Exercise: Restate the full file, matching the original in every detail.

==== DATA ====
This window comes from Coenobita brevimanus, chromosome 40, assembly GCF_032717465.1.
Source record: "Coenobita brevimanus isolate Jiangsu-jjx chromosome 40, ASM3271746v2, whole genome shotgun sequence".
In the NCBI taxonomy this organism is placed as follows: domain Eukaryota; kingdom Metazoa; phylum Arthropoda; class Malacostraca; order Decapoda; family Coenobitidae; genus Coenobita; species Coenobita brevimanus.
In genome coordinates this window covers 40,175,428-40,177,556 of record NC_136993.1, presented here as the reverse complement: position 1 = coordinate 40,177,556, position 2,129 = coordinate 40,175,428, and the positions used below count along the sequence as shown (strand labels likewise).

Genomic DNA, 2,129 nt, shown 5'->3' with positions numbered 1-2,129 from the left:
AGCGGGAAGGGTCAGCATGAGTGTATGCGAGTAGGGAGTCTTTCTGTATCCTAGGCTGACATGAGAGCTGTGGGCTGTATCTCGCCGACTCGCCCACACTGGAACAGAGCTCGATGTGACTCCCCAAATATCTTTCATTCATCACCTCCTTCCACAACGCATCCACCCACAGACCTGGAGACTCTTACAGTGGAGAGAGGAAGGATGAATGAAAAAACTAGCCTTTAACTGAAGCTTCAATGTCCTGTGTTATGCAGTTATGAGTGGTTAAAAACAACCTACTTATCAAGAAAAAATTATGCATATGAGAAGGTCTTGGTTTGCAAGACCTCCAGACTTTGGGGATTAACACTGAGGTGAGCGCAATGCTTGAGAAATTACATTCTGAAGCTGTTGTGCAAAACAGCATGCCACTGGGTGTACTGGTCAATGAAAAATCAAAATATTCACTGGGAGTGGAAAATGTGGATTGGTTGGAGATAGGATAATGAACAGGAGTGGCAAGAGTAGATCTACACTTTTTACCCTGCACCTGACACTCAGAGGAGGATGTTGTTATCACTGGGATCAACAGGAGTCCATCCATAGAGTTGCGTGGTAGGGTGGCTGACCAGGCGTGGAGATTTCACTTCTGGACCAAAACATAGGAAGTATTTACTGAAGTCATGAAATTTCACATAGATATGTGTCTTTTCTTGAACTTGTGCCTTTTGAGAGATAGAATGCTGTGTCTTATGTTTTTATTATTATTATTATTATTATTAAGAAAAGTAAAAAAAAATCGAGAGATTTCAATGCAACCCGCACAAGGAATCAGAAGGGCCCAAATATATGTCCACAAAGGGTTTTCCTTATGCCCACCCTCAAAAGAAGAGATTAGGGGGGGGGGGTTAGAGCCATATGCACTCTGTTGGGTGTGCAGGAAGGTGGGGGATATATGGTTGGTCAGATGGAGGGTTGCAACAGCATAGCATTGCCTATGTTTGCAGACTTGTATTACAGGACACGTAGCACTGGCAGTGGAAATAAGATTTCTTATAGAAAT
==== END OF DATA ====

This window comes from Coenobita brevimanus, chromosome 40, assembly GCF_032717465.1.
Source record: "Coenobita brevimanus isolate Jiangsu-jjx chromosome 40, ASM3271746v2, whole genome shotgun sequence".
In the NCBI taxonomy this organism is placed as follows: domain Eukaryota; kingdom Metazoa; phylum Arthropoda; class Malacostraca; order Decapoda; family Coenobitidae; genus Coenobita; species Coenobita brevimanus.
In genome coordinates this window covers 40,175,428-40,177,556 of record NC_136993.1, presented here as the reverse complement: position 1 = coordinate 40,177,556, position 2,129 = coordinate 40,175,428, and the positions used below count along the sequence as shown (strand labels likewise).

Genomic DNA, 2,129 nt, shown 5'->3' with positions numbered 1-2,129 from the left:
AGCGGGAAGGGTCAGCATGAGTGTATGCGAGTAGGGAGTCTTTCTGTATCCTAGGCTGACATGAGAGCTGTGGGCTGTATCTCGCCGACTCGCCCACACTGGAACAGAGCTCGATGTGACTCCCCAAATATCTTTCATTCATCACCTCCTTCCACAACGCATCCACCCACAGACCTGGAGACTCTTACAGTGGAGAGAGGAAGGATGAATGAAAAAACTAGCCTTTAACTGAAGCTTCAATGTCCTGTGTTATGCAGTTATGAGTGGTTAAAAACAACCTACTTATCAAGAAAAAATTATGCATATGAGAAGGTCTTGGTTTGCAAGACCTCCAGACTTTGGGGATTAACACTGAGGTGAGCGCAATGCTTGAGAAATTACATTCTGAAGCTGTTGTGCAAAACAGCATGCCACTGGGTGTACTGGTCAATGAAAAATCAAAATATTCACTGGGAGTGGAAAATGTGGATTGGTTGGAGATAGGATAATGAACAGGAGTGGCAAGAGTAGATCTACACTTTTTACCCTGCACCTGACACTCAGAGGAGGATGTTGTTATCACTGGGATCAACAGGAGTCCATCCATAGAGTTGCGTGGTAGGGTGGCTGACCAGGCGTGGAGATTTCACTTCTGGACCAAAACATAGGAAGTATTTACTGAAGTCATGAAATTTCACATAGATATGTGTCTTTTCTTGAACTTGTGCCTTTTGAGAGATAGAATGCTGTGTCTTATGTTTTTATTATTATTATTATTATTATTAAGAAAAGTAAAAAAAAATCGAGAGATTTCAATGCAACCCGCACAAGGAATCAGAAGGGCCCAAATATATGTCCACAAAGGGTTTTCCTTATGCCCACCCTCAAAAGAAGAGATTAGGGGGGGGGGGTTAGAGCCATATGCACTCTGTTGGGTGTGCAGGAAGGTGGGGGATATATGGTTGGTCAGATGGAGGGTTGCAACAGCATAGCATTGCCTATGTTTGCAGACTTGTATTACAGGACACGTAGCACTGGCAGTGGAAATAAGATTTCTTATAGAAAT